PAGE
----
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Why the Afterpay Touch Group Ltd (ASX:APT) share price rally may not be good news for shareholders

Brendon Lau

The share price of Afterpay Touch Group Ltd (ASX: APT) is rocketing ahead despite fresh allegations that many of its “buy now, pay later” millennial customers are under financial stress.

The stock surged 5.7% to $15.85 in morning trade – making it the best performer on the S&P/ASX 200 (Index:^AXJO) (ASX:XJO) index and leaving other outperformers like tech superstars Appen Ltd (ASX: APX) and WiseTech Global Ltd (ASX: WTC) in second and third spot, respectively.

You can attribute the bounce to a relief rally after its share price collapsed by a quarter in just two weeks as the market sell-off has hit high price-earnings (P/E) stocks the hardest.

The Australian Financial Review’s step up in its attack on Afterpay today isn’t enough to keep the bargain hunters at bay, although shareholders like myself may be a little disappointed with the recovery.

Don’t get me wrong, I want to see a higher share price – just not right now as Afterpay is about to enter into a “price setting” period for its share purchase plan (SPP).

The SPP, which is intended to raise around $20 million, comes on the back of a $117 million share placement to sophisticated and institutional investors. These big investors are paying $17.05 per new share under the capital raise and I love the idea of being able to purchase my allocation of new shares at a steep discount.

Under the SPP, retail shareholders will pay the lower of $17.05 or the five-day volume weighted average price (VWAP). The VWAP price will be determined in the five days to when the offer closes. This means a period between tomorrow and next Monday (11 to 17 September).

This was why I was delighted to see the share price of Afterpay crash, but I have a feeling the stock is heading up from here, in spite of the AFR’s best efforts.

In the latest attack, the paper highlighted a survey by financial comparison website Mozo on 1,000 Afterpay customers, which found that a quarter of them were suffering financial stress.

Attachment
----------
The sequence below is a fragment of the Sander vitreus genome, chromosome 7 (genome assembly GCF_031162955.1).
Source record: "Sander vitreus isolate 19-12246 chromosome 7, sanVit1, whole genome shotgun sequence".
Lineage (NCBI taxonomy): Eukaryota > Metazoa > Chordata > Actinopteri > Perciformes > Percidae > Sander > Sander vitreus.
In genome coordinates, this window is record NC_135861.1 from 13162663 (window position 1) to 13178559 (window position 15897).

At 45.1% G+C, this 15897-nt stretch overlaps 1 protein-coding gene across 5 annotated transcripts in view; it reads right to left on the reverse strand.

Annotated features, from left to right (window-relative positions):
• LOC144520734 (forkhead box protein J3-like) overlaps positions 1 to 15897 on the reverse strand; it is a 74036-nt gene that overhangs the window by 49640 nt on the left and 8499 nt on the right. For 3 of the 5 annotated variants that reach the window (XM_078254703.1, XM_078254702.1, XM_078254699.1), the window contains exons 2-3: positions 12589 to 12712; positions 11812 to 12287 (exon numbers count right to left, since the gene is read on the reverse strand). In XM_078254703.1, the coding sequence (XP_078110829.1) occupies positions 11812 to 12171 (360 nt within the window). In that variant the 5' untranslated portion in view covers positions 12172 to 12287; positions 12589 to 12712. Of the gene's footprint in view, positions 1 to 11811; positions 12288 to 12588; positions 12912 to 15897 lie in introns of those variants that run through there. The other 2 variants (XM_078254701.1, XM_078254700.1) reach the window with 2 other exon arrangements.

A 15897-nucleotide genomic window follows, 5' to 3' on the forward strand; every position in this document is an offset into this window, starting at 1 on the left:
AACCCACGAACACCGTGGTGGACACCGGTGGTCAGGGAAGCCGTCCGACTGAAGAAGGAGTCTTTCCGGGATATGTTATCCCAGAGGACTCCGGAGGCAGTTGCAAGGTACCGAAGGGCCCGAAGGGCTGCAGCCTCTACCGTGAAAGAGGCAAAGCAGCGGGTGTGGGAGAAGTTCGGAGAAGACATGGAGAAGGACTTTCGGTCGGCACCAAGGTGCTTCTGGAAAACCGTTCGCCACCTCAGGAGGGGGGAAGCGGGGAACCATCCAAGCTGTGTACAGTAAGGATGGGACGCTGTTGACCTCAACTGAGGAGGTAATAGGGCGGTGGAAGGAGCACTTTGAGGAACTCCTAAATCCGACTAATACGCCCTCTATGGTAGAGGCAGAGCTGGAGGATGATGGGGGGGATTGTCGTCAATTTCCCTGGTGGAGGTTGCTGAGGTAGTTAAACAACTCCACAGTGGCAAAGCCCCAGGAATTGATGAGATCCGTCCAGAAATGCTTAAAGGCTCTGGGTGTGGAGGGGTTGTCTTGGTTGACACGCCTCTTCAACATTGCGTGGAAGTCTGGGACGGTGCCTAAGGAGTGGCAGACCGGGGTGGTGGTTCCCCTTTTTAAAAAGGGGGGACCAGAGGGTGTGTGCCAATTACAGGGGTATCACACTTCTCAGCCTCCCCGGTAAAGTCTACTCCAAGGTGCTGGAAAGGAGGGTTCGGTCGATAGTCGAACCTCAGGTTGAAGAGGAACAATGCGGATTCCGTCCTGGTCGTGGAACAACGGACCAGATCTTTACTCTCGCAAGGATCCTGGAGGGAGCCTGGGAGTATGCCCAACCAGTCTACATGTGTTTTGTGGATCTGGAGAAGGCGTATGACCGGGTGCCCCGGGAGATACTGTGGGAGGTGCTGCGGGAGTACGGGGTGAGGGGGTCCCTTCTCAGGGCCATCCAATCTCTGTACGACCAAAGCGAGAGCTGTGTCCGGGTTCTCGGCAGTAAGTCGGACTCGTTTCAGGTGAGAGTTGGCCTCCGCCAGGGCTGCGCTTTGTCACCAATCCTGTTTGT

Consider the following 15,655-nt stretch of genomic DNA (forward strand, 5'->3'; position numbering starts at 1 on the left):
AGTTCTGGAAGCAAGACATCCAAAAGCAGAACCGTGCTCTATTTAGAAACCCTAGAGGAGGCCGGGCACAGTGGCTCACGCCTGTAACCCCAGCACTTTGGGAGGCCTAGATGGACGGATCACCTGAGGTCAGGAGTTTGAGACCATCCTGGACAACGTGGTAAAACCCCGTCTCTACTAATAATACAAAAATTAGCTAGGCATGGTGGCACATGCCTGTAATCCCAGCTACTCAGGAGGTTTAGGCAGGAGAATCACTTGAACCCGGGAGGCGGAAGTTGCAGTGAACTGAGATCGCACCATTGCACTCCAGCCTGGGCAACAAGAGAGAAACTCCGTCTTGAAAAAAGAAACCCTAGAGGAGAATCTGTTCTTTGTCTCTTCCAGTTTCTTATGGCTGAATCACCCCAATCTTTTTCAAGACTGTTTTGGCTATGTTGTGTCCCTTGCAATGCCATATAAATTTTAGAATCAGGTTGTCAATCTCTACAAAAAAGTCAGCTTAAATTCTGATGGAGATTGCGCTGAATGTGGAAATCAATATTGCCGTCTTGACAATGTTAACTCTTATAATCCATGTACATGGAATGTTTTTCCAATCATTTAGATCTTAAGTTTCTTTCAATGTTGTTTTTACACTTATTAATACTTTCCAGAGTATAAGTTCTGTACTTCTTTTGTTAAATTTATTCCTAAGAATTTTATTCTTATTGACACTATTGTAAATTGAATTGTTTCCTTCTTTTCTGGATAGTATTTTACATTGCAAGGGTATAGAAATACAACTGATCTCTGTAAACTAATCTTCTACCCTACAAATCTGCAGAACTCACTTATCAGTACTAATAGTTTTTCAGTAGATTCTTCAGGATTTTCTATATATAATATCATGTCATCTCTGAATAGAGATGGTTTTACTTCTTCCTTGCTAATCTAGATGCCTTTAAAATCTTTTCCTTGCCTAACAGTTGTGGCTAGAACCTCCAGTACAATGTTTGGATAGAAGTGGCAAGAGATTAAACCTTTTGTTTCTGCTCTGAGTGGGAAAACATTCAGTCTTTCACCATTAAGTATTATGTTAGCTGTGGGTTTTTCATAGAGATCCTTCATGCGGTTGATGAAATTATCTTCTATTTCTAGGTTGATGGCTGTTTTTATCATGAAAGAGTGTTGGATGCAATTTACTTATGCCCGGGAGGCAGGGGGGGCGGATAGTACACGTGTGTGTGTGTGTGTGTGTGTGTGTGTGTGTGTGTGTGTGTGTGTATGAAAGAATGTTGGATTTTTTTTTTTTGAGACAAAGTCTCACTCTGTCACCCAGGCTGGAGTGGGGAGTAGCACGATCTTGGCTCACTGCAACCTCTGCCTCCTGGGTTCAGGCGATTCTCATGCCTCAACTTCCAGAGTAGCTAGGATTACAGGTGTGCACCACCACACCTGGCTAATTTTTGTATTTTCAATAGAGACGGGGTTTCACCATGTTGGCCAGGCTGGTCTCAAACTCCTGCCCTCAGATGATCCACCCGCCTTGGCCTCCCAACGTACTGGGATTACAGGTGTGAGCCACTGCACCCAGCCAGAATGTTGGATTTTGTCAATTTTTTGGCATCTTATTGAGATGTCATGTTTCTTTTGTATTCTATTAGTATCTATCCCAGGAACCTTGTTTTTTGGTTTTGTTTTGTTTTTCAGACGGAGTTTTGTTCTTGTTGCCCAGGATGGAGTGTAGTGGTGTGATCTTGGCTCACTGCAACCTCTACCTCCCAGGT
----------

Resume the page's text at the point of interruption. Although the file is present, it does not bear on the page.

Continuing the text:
Afterpay rejected these findings as it pointed out flaws and inaccuracies in the survey. The company was also quick to point out that 94% of its business is from repeat customers who do not have any overdue amounts.

Questions about the creditworthiness of its young consumers demanding immediate gratification are not new. There is also speculation that Australian regulators are considering imposing rules to this segment of the credit market, although this is far from a certainty.

I have also wondered about the impact of the growing popularity of these services on the latest better-than-expected GDP data that was bolstered by household spending.

But I have little doubt that the buy-now, suffer-later service will catch on in a big way both in Australia and overseas.

As it stands, Afterpay is probably the best way to gain exposure to this thematic, even though it has rivals like Zip Co Ltd (ASX: Z1P) and FlexiGroup Limited (ASX: FXL).

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Motley Fool contributor Brendon Lau owns shares of AFTERPAY T FPO. The Motley Fool Australia owns shares of AFTERPAY T FPO, Appen Ltd, and WiseTech Global. The Motley Fool Australia has recommended FlexiGroup Limited. We Fools may not all hold the same opinions, but we all believe that considering a diverse range of insights makes us better investors. The Motley Fool has a disclosure policy. This article contains general investment advice only (under AFSL 400691). Authorised by Scott Phillips.